One final tip. Though it won't always be possible, whenever you see an opportunity to free yourself of the slow-or-no-response game, take it. Try to minimize the number of appointments, activities, and events that require cross-coordinate between you and your ex. One way to do this is to schedule kid-related activities only on your own residential time.
Hopefully these tips will help free you up to do more of what you do best: love your children. Good luck!
Yours In Health,
Dr. Jill Gross is a licensed psychologist, therapist, and counselor. She offers divorce consultation, co-parenting support, grief therapy, and other counseling services in the Phinney Greenwood area of Seattle, WA. Struggling to communicate with an ex? Schedule a free consultation to see how divorce counseling and co-parent support can help you create the co-parenting relationship your children deserve.
Howdy folks! In my years of being both a participant and leader of therapy groups, public speaking engagements, etc. I’ve learned that, if one person has a question, chances are, others in the group have the same (or similar) question. If that question never gets asked, then no one gets the benefit of learning from it! It is for this reason I’ve decided to experiment with something a little different.
Over the past few months, I’ve gotten so many great questions via “Ask The Shrink,” that I’ve decided to publish them here on the blog. The question below is one I recently received from a reader and, given the frequency with which the topic comes up in my therapy and counseling practice, I couldn’t wait to share it with the rest of you!
So, if you’ve got a question, click here to ask it and you may just see your question answered in a future blog post! Of course, all identifying information will be omitted to protect your anonymity.
Hi Dr. Gross,
I have a problem with my boyfriend's mother. My boyfriend and I have been dating about two years. We are both in our late 20's. My boyfriend's mother has a history of not liking her other children's "significant others." However, it really bothers me that his mother is so standoffish and judgmental towards me. Her tone and eyes are cold and she rarely offers positive affirmations of my life happenings. It makes me feel insecure and sad. My boyfriend is sad about it too. He talks to his dad who is also uncomfortable with his wife's behavior. I want to have a happy relationship with her. It is especially scary to imagine marrying my boyfriend and having her for a mother-in-law. Not sure what to do...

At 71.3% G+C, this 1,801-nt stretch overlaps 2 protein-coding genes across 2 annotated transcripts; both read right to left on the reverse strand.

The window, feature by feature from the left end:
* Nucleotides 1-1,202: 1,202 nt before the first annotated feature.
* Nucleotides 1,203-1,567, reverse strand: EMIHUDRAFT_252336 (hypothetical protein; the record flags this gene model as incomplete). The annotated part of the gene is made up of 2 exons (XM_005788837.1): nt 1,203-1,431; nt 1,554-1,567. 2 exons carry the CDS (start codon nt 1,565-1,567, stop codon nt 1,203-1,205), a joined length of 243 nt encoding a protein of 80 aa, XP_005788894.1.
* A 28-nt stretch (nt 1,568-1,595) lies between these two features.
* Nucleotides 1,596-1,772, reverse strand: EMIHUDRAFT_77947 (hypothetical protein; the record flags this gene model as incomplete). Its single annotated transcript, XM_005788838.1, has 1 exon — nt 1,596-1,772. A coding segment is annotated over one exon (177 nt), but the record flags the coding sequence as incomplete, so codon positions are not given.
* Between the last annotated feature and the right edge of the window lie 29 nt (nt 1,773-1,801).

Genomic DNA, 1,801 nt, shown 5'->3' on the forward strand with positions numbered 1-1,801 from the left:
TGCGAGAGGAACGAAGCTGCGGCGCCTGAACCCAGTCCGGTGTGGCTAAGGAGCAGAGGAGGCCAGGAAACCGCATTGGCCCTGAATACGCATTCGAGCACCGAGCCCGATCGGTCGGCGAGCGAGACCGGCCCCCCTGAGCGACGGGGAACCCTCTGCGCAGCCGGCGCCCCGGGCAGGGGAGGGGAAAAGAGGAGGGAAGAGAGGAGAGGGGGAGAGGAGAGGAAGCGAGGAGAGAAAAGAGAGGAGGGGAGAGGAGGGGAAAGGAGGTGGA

I look forward to hopefully reading guidance you may have.
First of all, thank you for broaching this topic! Learning how to relate to a partner’s family can be quite complex, particularly when members of that family seem reluctant to engage.
When I read your letter, the first thought I had was that your boyfriend’s mother feels exactly the way her actions make you feel: sad and insecure (scared).
Parenthood is a complicated stew of emotions: we want our children close yet we must also accept that they do eventually grow up. I think your partner's mother is grappling with this very issue and, rather than acknowledging the fear and sadness it often evokes, she is taking it out on the poor, unsuspecting partners of her now-adult children. In this case, that unsuspecting partner is you.
You feel sad and insecure for a good reason: no one wants to be pushed away by a member of their beloved's family!
If there is anything to be said or done about this, your boyfriend is the best candidate for the job. Assuming he hasn’t already done so, I would encourage him to talk with his mother and say something like, “Mom, I love you and my girlfriend so much. Nothing would make me happier than for all of us to be close and have fun together. How do you think this can happen?” This question states your boyfriend’s wishes clearly while enlisting his mother to be part of the solution. Win-win!
If your boyfriend’s mother denies her behavior or gets defensive, he gets to decide the best way to set appropriate boundaries with his mother while protecting his allegiance to you. Then, the two of you get to decide on your own how much time you choose to spend with someone whose actions leave you feeling sad, insecure, or both.
The fact that her son is ready to start a life and family of his own is a testament to what a good job his mother has done...she just doesn't know this yet.
Keep in mind that time and consistent kindness can thaw even the iciest conditions. Though things may be a bit frosty right now, if your boyfriend’s mother continues to witness how happy you make her son, she may eventually conclude that the best way to honor him is to accept the person he is choosing to spend his life with.
Thank you again for entrusting this community with your question. Best wishes to you as you navigate this challenging situation!
Yours in health,
Speaking of community, have any of you successfully worked through in-law issues? We would all benefit from knowing how you did it! Please share your story in the comments section below. Also, feel free to share this post with anyone who may be asking their own version of this question!